Drury Hotel in Chesterfield Loses Five-Year-Old Tax Appeal

Categories: Bidness
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Death and taxes: Drury learned this one the hard way.
When St. Louis County assessed Chesterfield's new Drury Plaza Hotel at $23.1 million in 2006, even though the hotel had not yet opened, the owners cried foul. The St. Louis-based company proffered its own appraisal of the property -- this one showing a starkly different value: just $13.5 million.

That kicked off years of legal wrangling. The hotel appealed to the State Tax Commission -- which ruled in the county's favor. But when the hotel appealed again, this time in circuit court, it won.

But today, more than five years after the county assessor first made his appraisal, the Missouri Court of Appeals has ruled in favor of the county. The $23.1 million assessment, it ruled, should stand.

That means the hotel will be paying an extra $254,000 in tax revenue, says Sara Howard, a spokeswoman for the county.
Much of that sum, or $107,000, goes to the Parkway School District, Howard says, with the rest of it sliced and diced among numerous other entities, from the state of Missouri to the local fire district.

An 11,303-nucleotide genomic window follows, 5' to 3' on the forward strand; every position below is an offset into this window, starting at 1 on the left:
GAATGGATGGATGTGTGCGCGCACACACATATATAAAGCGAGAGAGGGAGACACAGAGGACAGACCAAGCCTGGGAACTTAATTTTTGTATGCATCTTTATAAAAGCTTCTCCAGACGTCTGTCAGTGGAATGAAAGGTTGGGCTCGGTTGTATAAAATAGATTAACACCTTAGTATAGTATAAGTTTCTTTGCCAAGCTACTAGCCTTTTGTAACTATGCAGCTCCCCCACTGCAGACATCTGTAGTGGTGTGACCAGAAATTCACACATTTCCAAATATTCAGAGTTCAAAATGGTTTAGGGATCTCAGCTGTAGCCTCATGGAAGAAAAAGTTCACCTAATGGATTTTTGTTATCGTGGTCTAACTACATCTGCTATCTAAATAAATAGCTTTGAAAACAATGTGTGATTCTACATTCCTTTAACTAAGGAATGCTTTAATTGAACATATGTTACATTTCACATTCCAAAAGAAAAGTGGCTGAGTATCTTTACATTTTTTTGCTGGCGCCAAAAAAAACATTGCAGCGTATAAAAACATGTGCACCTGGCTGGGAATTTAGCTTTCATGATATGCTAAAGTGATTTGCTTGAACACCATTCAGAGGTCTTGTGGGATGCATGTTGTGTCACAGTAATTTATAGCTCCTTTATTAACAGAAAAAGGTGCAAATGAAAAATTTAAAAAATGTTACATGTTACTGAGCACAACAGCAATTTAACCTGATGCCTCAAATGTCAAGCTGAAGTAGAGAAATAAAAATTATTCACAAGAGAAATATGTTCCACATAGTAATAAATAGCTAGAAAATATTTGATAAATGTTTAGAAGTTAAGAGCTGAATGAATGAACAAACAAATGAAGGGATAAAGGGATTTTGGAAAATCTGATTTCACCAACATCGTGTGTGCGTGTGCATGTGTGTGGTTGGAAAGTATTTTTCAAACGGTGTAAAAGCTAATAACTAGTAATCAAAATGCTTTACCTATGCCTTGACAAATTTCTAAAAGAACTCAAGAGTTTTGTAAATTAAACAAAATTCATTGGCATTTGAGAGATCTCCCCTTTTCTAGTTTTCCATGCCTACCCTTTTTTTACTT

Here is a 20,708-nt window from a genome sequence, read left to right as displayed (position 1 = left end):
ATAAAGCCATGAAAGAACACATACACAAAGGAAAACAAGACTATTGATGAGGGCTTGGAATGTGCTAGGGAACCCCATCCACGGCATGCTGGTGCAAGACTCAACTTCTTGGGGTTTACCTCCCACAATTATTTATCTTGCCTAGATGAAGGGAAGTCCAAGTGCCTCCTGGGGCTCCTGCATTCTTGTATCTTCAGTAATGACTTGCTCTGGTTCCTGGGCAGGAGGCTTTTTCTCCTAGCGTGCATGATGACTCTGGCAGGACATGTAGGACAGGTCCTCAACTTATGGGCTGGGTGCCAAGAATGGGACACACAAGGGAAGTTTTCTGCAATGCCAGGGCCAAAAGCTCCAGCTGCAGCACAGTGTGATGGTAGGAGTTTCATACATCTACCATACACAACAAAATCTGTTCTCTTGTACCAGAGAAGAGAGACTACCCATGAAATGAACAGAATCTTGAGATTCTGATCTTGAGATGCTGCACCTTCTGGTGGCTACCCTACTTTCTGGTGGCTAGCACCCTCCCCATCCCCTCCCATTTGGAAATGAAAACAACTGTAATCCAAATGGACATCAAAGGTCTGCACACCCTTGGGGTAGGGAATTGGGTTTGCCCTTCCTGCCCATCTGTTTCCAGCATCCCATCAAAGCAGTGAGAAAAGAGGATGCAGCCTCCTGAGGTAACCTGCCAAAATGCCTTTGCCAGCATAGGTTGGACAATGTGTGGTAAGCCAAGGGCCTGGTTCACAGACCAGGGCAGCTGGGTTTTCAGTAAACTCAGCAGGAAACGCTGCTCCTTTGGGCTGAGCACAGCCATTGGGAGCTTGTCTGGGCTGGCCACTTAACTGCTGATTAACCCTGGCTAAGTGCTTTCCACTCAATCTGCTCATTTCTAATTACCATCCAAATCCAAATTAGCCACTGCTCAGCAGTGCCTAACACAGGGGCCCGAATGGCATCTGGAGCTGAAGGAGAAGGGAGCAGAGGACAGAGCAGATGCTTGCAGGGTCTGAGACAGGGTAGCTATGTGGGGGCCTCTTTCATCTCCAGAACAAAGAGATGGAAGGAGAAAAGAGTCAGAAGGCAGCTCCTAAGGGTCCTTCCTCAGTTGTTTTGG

But while the decision is good news for the school district, it's not such good news for the increasing number of property owners challenging their tax valuations.

In their decision, the appellate judges ruled that

Despite Drury's contentions, it has not produced substantial or persuasive evidence that the Commission relied on anything but the true value in money or its value in exchange....Although the hearing officer states that Drury failed to meet its burden of proof because it failed to present an opinion of market value and substantial and persuasive evidence that the value it proposed is indicative of the market value of the subject property, we find instead that Drury failed to meet its burden because it failed to overcome the presumption that Assessor's valuation is correct.
D'ya hear that, huddled masses yearning to pay lower taxes? The burden of proof is on you -- not the taxman. Definitely something worth thinking about before you spend five-and-a-half years fighting one of these.

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